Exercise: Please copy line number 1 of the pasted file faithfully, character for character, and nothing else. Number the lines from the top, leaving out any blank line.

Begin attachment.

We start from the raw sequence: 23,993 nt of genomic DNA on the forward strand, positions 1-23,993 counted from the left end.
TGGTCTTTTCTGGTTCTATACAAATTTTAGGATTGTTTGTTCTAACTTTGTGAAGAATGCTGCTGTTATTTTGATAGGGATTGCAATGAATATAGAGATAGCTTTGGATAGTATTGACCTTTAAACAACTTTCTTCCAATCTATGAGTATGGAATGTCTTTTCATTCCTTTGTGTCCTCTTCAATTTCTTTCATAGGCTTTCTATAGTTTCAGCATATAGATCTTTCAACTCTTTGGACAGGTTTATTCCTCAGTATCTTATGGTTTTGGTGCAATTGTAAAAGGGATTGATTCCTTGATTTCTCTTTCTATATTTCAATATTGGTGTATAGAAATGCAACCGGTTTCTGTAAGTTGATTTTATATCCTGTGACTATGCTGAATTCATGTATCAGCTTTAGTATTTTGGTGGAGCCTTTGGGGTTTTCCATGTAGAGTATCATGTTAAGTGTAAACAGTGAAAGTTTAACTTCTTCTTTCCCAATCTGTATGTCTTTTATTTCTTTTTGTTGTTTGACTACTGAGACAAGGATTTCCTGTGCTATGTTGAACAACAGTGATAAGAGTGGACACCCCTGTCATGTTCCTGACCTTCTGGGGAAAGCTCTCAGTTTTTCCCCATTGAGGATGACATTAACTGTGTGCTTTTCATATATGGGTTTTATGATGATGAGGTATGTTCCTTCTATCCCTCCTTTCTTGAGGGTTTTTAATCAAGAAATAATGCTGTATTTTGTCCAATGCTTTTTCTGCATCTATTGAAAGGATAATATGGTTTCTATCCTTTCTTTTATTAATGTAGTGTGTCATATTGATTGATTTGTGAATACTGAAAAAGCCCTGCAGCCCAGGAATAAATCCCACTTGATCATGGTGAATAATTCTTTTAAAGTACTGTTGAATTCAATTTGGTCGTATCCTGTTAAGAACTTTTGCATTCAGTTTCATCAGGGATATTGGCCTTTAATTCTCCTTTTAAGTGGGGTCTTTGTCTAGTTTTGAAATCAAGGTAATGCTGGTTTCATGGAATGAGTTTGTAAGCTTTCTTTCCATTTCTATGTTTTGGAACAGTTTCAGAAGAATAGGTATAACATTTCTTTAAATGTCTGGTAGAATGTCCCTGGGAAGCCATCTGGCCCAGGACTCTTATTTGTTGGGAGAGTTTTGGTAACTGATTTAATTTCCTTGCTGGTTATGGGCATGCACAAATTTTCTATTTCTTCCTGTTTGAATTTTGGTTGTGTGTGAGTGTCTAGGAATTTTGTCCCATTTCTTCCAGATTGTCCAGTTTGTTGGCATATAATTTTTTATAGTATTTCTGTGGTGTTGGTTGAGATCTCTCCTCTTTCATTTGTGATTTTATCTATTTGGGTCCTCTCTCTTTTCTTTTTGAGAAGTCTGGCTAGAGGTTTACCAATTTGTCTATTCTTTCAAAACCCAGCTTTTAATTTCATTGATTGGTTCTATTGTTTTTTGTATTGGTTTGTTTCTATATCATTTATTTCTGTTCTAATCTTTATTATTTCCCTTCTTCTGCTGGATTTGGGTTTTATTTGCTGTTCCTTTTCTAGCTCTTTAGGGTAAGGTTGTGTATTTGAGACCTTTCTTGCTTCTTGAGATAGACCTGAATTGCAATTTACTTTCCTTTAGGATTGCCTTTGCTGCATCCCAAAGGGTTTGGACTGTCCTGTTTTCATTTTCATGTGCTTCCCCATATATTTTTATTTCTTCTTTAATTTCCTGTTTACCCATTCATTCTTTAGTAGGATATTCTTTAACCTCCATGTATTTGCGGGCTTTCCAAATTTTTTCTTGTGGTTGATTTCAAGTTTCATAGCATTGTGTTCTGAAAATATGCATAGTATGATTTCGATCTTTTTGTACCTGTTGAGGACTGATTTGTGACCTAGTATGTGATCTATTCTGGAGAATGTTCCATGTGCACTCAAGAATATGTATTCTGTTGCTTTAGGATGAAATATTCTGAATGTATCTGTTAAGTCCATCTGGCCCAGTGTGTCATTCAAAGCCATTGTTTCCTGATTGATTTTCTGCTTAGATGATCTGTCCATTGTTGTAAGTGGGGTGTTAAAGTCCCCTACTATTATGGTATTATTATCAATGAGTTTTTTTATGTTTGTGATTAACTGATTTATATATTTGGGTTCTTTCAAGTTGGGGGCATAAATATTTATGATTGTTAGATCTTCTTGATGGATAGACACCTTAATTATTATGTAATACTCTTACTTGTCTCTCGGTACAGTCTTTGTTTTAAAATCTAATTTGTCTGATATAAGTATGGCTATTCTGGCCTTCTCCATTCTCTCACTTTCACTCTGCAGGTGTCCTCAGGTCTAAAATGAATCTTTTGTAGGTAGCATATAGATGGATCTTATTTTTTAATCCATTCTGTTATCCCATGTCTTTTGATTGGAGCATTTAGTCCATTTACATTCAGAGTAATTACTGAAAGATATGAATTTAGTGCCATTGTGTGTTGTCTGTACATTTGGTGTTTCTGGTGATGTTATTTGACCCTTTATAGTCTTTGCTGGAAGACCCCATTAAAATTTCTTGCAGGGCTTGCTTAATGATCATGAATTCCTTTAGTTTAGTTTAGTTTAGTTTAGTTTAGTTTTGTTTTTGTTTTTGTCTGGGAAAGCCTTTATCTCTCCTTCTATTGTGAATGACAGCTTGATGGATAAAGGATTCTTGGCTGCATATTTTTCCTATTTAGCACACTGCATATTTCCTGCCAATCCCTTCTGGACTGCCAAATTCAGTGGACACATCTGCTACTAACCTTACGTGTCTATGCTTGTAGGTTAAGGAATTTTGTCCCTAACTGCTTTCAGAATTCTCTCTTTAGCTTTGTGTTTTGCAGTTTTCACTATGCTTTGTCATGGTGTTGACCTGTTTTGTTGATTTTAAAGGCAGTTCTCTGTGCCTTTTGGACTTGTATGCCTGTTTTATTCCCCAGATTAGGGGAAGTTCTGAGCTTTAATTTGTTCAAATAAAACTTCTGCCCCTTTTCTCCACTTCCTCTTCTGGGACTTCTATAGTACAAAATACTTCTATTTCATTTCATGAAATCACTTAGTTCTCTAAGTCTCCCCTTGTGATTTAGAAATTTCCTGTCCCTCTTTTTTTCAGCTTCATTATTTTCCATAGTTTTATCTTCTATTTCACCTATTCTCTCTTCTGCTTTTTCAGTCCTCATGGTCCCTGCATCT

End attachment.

We start from the raw sequence: 23,993 nt of genomic DNA on the forward strand, positions 1-23,993 counted from the left end.